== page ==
WHY I AM A PSYCHIATRIC SCIENTIST
Invited essay for the 1996 NARSAD issue of the Journal of the California
Alliance for the Mentally Ill
Kevin John Black, M.D.
Washington University School of Medicine
Campus Box 8134
4940 Children's Place
St. Louis, MO 63110-1093
When I started medical school 10 years ago I had just graduated with honors from a good university, and I thought I knew something. Only later did I discover how ignorant I had been about mental illness.
Back then I had no idea how common the serious mental illnesses are, and when I thought about them at all I had a vague idea that mental illness was a sort of permanent generic weirdness that ran in families: something out of Arsenic and Old Lace. My only encounter with psychiatry had been an uninspired lecture during my college pre-med seminar from a psychiatrist who seemed more odd himself than the patients he described. I still have the homework from that class on which I wrote "psychiatry is definitely a low-interest career for me."
The first hint of interest came in my required neuroscience and human behavior courses in the first year of medical school. I found the brain, with its connections to our very selves and its complex physiology, infinitely more interesting than (say) the heart, which can after all be replaced by an artificial pump and in which nearly every cell does the same thing. Still, I had a hard time imagining myself as a psychiatrist. My student clerkship in neurology should have been a clue since I thoroughly enjoyed the rotation but found the nervous system below the neck a complete bore.
The turning point for my career was my student psychiatry rotation at John Umstead State Hospital in Butner, North Carolina, where I learned three crucial lessons. The major psychiatric illnesses are syndromes. They are common and serious but often treatable. And I love being a psychiatrist.
My first patient had never read a psychiatry textbook but showed every textbook feature of mania. Her thoughts were confused and she was essentially unable to function. After a week of lithium the difference in her behavior and ability to function was astounding. It was obvious to me that mania was a syndrome: a collection of medical symptoms shared by many patients, usually with the same underlying physiology. The idea that her manic behavior could be merely a personal idiosyncrasy seemed ludicrous. I wanted to know right then what wasn't working right in her brain when she was ill, why it wasn't working right, and why it worked so much better with lithium.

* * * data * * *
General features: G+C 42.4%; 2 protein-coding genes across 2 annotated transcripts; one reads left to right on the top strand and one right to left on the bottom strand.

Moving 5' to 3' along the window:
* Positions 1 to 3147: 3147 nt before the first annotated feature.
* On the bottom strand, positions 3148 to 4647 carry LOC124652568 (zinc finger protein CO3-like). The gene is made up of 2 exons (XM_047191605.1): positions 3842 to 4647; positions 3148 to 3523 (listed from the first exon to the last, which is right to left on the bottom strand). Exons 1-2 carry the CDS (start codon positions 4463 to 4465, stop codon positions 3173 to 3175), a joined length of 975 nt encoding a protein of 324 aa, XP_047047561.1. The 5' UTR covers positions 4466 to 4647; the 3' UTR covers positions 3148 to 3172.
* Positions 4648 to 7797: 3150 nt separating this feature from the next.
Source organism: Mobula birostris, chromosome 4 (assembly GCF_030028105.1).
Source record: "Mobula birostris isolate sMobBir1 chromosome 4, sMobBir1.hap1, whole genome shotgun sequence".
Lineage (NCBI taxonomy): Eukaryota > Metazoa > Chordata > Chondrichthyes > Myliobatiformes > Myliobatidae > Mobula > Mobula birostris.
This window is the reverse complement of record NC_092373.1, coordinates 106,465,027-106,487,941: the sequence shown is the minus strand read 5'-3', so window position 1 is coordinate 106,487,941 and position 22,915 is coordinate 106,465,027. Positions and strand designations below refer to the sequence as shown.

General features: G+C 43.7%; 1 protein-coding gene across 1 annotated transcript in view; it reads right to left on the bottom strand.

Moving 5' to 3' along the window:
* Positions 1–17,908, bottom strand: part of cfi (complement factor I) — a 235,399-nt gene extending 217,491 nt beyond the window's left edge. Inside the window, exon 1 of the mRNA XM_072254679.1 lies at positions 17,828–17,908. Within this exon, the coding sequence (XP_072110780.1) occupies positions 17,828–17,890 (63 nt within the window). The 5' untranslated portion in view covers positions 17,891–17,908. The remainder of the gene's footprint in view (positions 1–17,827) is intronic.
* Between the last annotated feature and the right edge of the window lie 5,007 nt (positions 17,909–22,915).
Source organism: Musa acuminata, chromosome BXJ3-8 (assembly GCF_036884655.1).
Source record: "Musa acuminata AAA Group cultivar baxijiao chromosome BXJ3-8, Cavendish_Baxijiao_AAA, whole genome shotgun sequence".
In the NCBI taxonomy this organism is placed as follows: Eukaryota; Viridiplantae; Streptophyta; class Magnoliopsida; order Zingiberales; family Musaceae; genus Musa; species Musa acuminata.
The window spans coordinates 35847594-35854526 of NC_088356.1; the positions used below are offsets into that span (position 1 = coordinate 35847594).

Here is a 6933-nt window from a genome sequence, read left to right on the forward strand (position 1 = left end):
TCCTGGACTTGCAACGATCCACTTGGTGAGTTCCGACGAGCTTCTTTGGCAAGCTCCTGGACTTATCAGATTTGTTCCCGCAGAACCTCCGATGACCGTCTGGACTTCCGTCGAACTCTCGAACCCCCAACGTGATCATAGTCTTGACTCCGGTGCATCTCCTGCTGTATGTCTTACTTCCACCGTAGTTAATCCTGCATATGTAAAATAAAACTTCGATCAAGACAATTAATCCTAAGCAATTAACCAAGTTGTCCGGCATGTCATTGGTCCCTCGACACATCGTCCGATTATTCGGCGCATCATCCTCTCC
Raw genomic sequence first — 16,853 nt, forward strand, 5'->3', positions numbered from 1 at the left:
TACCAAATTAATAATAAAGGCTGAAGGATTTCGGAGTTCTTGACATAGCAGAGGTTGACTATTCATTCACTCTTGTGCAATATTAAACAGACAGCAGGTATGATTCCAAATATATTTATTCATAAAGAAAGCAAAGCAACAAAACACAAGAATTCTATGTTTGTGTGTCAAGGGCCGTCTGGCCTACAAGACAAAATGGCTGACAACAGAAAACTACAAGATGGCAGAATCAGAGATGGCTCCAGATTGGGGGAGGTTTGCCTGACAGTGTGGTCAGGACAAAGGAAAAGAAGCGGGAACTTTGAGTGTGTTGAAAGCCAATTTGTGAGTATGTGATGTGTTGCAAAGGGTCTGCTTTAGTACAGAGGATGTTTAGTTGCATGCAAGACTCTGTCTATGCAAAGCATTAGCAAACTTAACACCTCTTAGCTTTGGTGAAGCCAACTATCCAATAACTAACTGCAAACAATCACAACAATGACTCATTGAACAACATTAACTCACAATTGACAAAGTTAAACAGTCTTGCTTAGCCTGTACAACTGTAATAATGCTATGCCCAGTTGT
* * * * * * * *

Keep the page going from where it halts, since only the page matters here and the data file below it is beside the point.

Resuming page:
This patient and others at the state hospital also taught me that psychiatric illnesses are the most human of all illnesses. A broken leg or an infected lung affects a peripheral part of someone: it doesn't change one's perceptions, one's emotions, one's thought patterns, even one's very self-image. I previously had no idea of the stigma patients faced in the world in general and even among the general medical community. I also had no idea that with proper diagnosis and treatment many people with psychotic illnesses could return to perfectly normal lives.
Knowing about a patient's life and social setting, theoretically important for any doctor, was finally considered a genuine part of my job. I came home enthusiastic about trying to help my patients. For the first time, I found myself reading widely in the medical literature because I cared passionately about the answers rather than because I had to. And best of all, often my patients got better, and sometimes it was even because of something I did. I loved being a psychiatrist.
These three lessons from my medical student days are still a big part of why I chose psychiatry for my medical specialty training. But why do I also do science?
In part it's because I am still fascinated with how the brain works, both in health and in illness. In part it's because of my own personality features. But a big part of the answer is my conviction that the best answers for my patients will eventually come from scientific research.
It is true that our current treatments for schizophrenia, manic-depressive illness, obsessive-compulsive disorder, major depression, and panic disorder help millions of patients, and our knowledge of effective psychiatric treatments has improved more in the last 20 years than in the entire preceding history of the world. But as many readers well know, we haven't arrived yet. Most treatments leave something to be desired. For instance, antipsychotic medications have many annoying and sometimes serious side effects. Antiobsessional treatments usually reduce symptoms only partially. And none of the current treatments for these conditions is usually curative. Further knowledge of the causes and physiology behind these illnesses is bound to lead to better treatment.